Faces of the Campaign is an ongoing series featuring our key organizers and stakeholders involved in “Put A Price On It, D.C.” Our coalition of nearly 50 organizations is comprised of racial justice activists, union workers, health advocates, moms, dads, kids, retirees, and business-owners alike. Rachel Martin was a carbon pricing organizer for the campaign with the CCAN Action Fund and continues to volunteer. Here’s her story.
What woke you up to the climate crisis?
I’m not sure that there’s a specific moment, but I’ve always cared for the environment and our natural world. Melting polar ice caps, rising sea levels, erratic weather patterns, and the decrease in biodiversity are definitely some of the most noticeable impacts.
How has climate change impacted your own community?
We’re definitely seeing rising sea levels and strange weather in the Chesapeake region. We’re seeing species like salamanders facing endangerment due to the slight increase in temperature. Soon, rising sea levels will force people to relocate, and temperature increases will cause dangerous heat waves.
Why does the campaign to put a price on carbon in DC and rebate the revenue matter to you?
This campaign matters in so many ways. It’s not only a way to reduce the carbon in our atmosphere–it’s a market-based mechanism of corporate accountability. By having to pay the price for their emissions, corporations that use fossil fuels can see monetarily the harm they cause from pollution and find ways to reduce it. And, because there’s revenue generated from that price, it has an amazing capacity to give back to our community and to be equitable for our most vulnerable residents.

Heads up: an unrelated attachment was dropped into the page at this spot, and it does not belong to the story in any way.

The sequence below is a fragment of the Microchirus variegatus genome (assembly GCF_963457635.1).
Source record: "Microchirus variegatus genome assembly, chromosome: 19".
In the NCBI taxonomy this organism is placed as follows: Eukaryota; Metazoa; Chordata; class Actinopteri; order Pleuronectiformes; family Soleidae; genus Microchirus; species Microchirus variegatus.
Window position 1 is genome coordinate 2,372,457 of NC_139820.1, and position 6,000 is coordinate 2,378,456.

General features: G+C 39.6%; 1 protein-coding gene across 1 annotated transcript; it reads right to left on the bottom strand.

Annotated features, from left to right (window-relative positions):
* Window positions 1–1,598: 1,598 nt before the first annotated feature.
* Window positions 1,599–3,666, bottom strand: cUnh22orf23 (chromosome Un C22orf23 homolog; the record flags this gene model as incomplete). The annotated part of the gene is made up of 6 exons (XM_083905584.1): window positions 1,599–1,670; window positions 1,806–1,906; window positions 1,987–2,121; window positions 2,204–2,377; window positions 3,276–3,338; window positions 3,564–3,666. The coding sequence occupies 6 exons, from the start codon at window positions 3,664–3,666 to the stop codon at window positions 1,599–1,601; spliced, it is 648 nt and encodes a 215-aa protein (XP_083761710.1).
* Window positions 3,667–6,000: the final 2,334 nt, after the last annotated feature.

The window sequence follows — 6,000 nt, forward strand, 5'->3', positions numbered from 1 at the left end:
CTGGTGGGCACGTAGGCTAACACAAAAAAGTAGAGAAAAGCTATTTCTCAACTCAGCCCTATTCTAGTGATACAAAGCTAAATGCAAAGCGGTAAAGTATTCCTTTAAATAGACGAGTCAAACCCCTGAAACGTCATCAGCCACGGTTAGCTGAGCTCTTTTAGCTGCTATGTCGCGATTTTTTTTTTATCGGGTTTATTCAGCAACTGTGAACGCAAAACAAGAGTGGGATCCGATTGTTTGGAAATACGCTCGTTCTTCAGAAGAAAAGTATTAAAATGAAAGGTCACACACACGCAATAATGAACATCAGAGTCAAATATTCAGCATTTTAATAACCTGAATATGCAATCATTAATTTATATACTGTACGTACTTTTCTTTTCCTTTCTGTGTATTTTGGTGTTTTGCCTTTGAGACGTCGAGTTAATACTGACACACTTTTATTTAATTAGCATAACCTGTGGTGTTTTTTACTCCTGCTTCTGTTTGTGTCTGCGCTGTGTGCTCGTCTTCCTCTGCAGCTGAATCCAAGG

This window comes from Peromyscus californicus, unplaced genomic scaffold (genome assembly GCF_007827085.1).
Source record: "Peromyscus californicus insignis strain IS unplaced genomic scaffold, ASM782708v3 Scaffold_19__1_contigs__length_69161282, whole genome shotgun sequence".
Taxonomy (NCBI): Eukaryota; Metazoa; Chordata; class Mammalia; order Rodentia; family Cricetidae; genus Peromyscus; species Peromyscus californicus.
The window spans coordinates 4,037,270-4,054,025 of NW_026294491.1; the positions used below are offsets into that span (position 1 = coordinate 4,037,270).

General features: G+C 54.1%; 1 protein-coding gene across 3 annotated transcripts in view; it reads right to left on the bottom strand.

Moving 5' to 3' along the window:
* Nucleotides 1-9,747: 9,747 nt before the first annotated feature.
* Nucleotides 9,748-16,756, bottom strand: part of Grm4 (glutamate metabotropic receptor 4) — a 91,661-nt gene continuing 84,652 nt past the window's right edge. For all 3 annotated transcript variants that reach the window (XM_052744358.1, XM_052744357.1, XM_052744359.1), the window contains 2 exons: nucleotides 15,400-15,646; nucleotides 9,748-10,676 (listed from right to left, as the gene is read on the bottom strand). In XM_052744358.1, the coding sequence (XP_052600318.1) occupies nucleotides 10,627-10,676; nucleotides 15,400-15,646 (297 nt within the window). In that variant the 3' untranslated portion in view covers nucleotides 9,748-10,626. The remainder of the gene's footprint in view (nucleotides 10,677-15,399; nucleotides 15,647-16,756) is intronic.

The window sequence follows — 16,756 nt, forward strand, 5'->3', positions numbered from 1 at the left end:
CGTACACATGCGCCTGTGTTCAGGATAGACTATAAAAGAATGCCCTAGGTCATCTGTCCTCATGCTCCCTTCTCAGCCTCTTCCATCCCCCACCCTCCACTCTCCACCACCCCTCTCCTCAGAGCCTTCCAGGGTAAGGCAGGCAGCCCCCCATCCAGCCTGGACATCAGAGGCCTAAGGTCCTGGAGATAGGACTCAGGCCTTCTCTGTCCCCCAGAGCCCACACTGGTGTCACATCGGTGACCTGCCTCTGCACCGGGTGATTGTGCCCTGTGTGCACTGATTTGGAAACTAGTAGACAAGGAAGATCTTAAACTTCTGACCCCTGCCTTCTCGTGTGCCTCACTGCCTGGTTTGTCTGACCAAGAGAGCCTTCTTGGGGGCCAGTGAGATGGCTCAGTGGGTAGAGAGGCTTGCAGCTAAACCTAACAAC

How is this campaign different from other environmental campaigns you’ve experienced in the past?
This campaign is pretty different from other campaigns because rather than advocating for a ban or regulation, we’re asking to introduce an innovative policy that would drastically change the city, economically, environmentally, and ideologically. It’s challenging, but also very exciting!
What was your favorite moment in this campaign?
I don’t have a single favorite moment, but my favorite moments are always having the opportunity to share the campaign and the concept of carbon pricing with new people every day. I’ve had so many amazing conversations with so many different people from all walks of life who are excited and inspired by this revolutionary idea, and hope that it will make the necessary impact to mitigate climate change.
Tell me about a time you’ve witnessed community power.
Most recently, the Women’s March, People’s Climate March, and the March for Racial Justice were amazing displays of community power. It’s so moving to see thousands of people come together to fight for meaningful change.
What was your biggest accomplishment on this campaign?
My biggest accomplishment was being able to see all of our hard work over the past year really pay off: seeing our coalition double and triple in size; the huge box of petitions countless volunteers, interns, and myself have collected; councilmembers slowly but surely warm up to the campaign. It’s all thanks to our amazing grassroots base!
What is your favorite go-to restaurant in DC?
My favorite place to get comfort food in DC is definitely Thai X-ing.
One word summing up your experience with this campaign: